I’ll be honest. I didn’t like it.

I was on the phone, virtually following Tennessee’s comeback attempt vs. Wright State on Friday night. The Vols were down 3, down to their final 2 outs. I’m sure Danny Kanell already had scripted a tweet mocking the mighty SEC and couldn’t wait to hit send.

My phone showed the 3 green dots representing loaded bases. When the score suddenly refreshed from 8-5 to 9-8, I uttered an expletive. I knew exactly what happened.

And I couldn’t wait to see what happened.

I’ll be honest. I didn’t like it.

This isn’t a generational thing. It’s a sportsmanship thing.

Toronto Blue Jays star Joe Carter won the 1993 World Series and jumped so high you might have thought he was Air Canada instead of Vince Carter. But he never turned his back and stared at his opponent.

Watch the video. All of it. His celebration was pure, unplanned, spontaneous celebration — on the biggest stage the sport has.

I’m a lifelong Phillies fan — and, as soul-crushing as that swing was, that moment still is one of the greatest I’ve ever witnessed.

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Tennessee sports betting officially launched on November 1, 2020. Tennessee was the first SEC state to legalize sports betting.

Because it was about the swing. Not the swag.

I can’t say the same thing about Drew Gilbert’s swing Friday night to beat Wright State.

I want to. Man, I want to. I want to remember that swing like I remember Warren Morris’ because playoff walk-offs don’t happen every day.

I want to remember the impact, the arc, the absolute no-doubt outcome as soon as Gilbert’s science-lab Louisville Slugger met leather.

Because there was no doubt. It was majestic. Gilbert destroyed an 0-1 hanging curve, the result so obvious on-deck teammate Luke Lipcius jumped wildly before Gilbert even finished his follow-through.

So did Jake Rucker, the Vols’ runner on first base.

Wright State catcher Konnor Piotto couldn’t even look. He heard all he needed to know. He simply removed his mask and began the slow walk back to the losing team’s dugout before Gilbert even left the batter’s box.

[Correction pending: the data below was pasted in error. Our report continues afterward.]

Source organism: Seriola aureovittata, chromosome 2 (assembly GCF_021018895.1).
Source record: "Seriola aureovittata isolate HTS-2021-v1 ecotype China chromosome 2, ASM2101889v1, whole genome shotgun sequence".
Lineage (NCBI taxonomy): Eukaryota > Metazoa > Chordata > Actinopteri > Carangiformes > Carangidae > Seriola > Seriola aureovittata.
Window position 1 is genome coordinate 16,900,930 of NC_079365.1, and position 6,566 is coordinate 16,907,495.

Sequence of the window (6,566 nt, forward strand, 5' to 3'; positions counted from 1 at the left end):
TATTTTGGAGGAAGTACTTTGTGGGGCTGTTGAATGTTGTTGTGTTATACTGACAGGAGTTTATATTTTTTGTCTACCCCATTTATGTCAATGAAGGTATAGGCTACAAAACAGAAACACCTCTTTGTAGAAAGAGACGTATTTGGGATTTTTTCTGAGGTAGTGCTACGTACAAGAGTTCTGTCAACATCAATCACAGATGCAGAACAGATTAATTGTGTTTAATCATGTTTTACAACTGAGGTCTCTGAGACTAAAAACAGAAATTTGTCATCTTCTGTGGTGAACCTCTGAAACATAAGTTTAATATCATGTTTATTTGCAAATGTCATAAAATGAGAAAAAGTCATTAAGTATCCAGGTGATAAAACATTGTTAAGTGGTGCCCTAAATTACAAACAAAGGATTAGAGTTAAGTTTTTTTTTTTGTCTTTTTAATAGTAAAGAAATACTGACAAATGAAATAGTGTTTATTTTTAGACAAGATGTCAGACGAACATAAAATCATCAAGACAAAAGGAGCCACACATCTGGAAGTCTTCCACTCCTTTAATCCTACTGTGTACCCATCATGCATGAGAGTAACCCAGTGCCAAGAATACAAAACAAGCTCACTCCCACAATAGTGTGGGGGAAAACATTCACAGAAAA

Gilbert knew, too. We all did.

Make no mistake, Gilbert created the moment and earned the right to celebrate.

That’s the rub: I’m not sure that’s what I saw.

I saw a guy take 5 slow steps, pause and turn to face Wright State’s dugout and then take 4 more backward while staring them down. If he were a football player, he would have been flagged for unsportsmanlike behavior.

This isn’t football. And this is the bat-flip generation. Let the kids play, MLB insists.

With every bat flip and strikeout stare down, baseball’s unwritten rules are slowly fading away. That’s fine. And you better believe that if Fernando Tatis is going to do it, the kids at every level below will follow. That’s fine, too.

Still, there has to be a line at which point we recognize and differentiate celebration from taunting. Morris won the 1996 College World Series with a line-drive home run into the second row. He celebrated with a raised fist, not a stare toward Miami.

I’m not suggesting Gilbert intended to taunt. But that’s what I saw, almost immediately, at the same time his teammates were celebrating a huge victory.

That’s unfortunate, too. He delivered one of the greatest swings to end a college baseball game in NCAA Tournament history.

And I’ll be honest. I wish I would have only seen the result virtually.